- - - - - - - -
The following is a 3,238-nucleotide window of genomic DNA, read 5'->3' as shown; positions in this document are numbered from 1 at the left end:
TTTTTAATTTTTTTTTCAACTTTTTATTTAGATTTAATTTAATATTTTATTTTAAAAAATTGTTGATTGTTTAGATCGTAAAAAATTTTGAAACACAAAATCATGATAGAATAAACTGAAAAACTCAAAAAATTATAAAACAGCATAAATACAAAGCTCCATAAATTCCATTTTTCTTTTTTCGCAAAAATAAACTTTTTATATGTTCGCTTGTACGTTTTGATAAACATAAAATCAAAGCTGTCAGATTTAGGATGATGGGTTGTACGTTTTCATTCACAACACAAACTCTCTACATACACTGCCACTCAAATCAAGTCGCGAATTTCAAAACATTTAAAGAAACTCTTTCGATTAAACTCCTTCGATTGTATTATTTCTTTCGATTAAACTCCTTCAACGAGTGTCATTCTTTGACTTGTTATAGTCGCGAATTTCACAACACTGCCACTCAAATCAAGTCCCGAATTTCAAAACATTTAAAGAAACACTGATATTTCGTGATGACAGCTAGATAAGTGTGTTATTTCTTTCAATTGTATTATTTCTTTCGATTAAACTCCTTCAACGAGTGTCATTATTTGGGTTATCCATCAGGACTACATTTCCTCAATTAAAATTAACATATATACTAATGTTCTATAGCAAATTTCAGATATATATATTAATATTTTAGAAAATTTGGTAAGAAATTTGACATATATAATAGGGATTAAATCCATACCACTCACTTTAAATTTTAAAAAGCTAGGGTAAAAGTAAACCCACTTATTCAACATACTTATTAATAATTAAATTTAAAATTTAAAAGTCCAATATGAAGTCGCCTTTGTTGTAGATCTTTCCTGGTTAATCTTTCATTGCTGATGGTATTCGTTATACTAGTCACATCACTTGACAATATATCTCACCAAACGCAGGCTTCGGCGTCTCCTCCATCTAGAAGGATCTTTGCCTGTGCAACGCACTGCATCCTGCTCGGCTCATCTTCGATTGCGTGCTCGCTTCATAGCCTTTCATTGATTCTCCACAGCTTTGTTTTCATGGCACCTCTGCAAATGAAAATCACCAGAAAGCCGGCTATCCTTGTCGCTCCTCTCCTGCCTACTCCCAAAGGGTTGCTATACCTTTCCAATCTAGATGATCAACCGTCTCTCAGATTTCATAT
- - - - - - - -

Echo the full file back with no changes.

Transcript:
The following is a 3,238-nucleotide window of genomic DNA, read 5'->3' as shown; positions in this document are numbered from 1 at the left end:
TTTTTAATTTTTTTTTCAACTTTTTATTTAGATTTAATTTAATATTTTATTTTAAAAAATTGTTGATTGTTTAGATCGTAAAAAATTTTGAAACACAAAATCATGATAGAATAAACTGAAAAACTCAAAAAATTATAAAACAGCATAAATACAAAGCTCCATAAATTCCATTTTTCTTTTTTCGCAAAAATAAACTTTTTATATGTTCGCTTGTACGTTTTGATAAACATAAAATCAAAGCTGTCAGATTTAGGATGATGGGTTGTACGTTTTCATTCACAACACAAACTCTCTACATACACTGCCACTCAAATCAAGTCGCGAATTTCAAAACATTTAAAGAAACTCTTTCGATTAAACTCCTTCGATTGTATTATTTCTTTCGATTAAACTCCTTCAACGAGTGTCATTCTTTGACTTGTTATAGTCGCGAATTTCACAACACTGCCACTCAAATCAAGTCCCGAATTTCAAAACATTTAAAGAAACACTGATATTTCGTGATGACAGCTAGATAAGTGTGTTATTTCTTTCAATTGTATTATTTCTTTCGATTAAACTCCTTCAACGAGTGTCATTATTTGGGTTATCCATCAGGACTACATTTCCTCAATTAAAATTAACATATATACTAATGTTCTATAGCAAATTTCAGATATATATATTAATATTTTAGAAAATTTGGTAAGAAATTTGACATATATAATAGGGATTAAATCCATACCACTCACTTTAAATTTTAAAAAGCTAGGGTAAAAGTAAACCCACTTATTCAACATACTTATTAATAATTAAATTTAAAATTTAAAAGTCCAATATGAAGTCGCCTTTGTTGTAGATCTTTCCTGGTTAATCTTTCATTGCTGATGGTATTCGTTATACTAGTCACATCACTTGACAATATATCTCACCAAACGCAGGCTTCGGCGTCTCCTCCATCTAGAAGGATCTTTGCCTGTGCAACGCACTGCATCCTGCTCGGCTCATCTTCGATTGCGTGCTCGCTTCATAGCCTTTCATTGATTCTCCACAGCTTTGTTTTCATGGCACCTCTGCAAATGAAAATCACCAGAAAGCCGGCTATCCTTGTCGCTCCTCTCCTGCCTACTCCCAAAGGGTTGCTATACCTTTCCAATCTAGATGATCAACCGTCTCTCAGATTTCATAT